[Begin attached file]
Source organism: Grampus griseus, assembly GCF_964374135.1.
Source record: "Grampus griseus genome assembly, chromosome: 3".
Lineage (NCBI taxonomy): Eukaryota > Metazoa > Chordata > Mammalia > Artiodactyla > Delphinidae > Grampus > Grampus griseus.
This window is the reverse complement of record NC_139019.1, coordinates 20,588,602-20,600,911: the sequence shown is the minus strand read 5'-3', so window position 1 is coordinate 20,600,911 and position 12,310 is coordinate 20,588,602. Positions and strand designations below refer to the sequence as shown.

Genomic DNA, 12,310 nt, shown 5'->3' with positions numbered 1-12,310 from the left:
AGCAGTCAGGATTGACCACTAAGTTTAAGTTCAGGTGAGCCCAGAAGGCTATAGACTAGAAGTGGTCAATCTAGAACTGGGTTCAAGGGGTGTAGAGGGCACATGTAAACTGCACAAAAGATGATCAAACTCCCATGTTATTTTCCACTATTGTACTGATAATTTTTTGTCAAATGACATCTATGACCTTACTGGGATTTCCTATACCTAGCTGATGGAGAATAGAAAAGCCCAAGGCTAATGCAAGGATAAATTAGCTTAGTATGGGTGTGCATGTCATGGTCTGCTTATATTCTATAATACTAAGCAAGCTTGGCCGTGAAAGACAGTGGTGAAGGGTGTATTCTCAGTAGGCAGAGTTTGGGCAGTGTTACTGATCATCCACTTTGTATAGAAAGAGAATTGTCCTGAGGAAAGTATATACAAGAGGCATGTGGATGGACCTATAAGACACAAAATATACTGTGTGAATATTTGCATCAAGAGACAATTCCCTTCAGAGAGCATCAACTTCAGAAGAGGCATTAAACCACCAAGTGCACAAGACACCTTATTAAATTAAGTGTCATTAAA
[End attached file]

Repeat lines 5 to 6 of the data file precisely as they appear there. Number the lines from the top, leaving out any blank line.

Genomic DNA, 12,310 nt, shown 5'->3' with positions numbered 1-12,310 from the left:
AGCAGTCAGGATTGACCACTAAGTTTAAGTTCAGGTGAGCCCAGAAGGCTATAGACTAGAAGTGGTCAATCTAGAACTGGGTTCAAGGGGTGTAGAGGGCACATGTAAACTGCACAAAAGATGATCAAACTCCCATGTTATTTTCCACTATTGTACTGATAATTTTTTGTCAAATGACATCTATGACCTTACTGGGATTTCCTATACCTAGCTGATGGAGAATAGAAAAGCCCAAGGCTAATGCAAGGATAAATTAGCTTAGTATGGGTGTGCATGTCATGGTCTGCTTATATTCTATAATACTAAGCAAGCTTGGCCGTGAAAGACAGTGGTGAAGGGTGTATTCTCAGTAGGCAGAGTTTGGGCAGTGTTACTGATCATCCACTTTGTATAGAAAGAGAATTGTCCTGAGGAAAGTATATACAAGAGGCATGTGGATGGACCTATAAGACACAAAATATACTGTGTGAATATTTGCATCAAGAGACAATTCCCTTCAGAGAGCATCAACTTCAGAAGAGGCATTAAACCACCAAGTGCACAAGACACCTTATTAAATTAAGTGTCATTAAA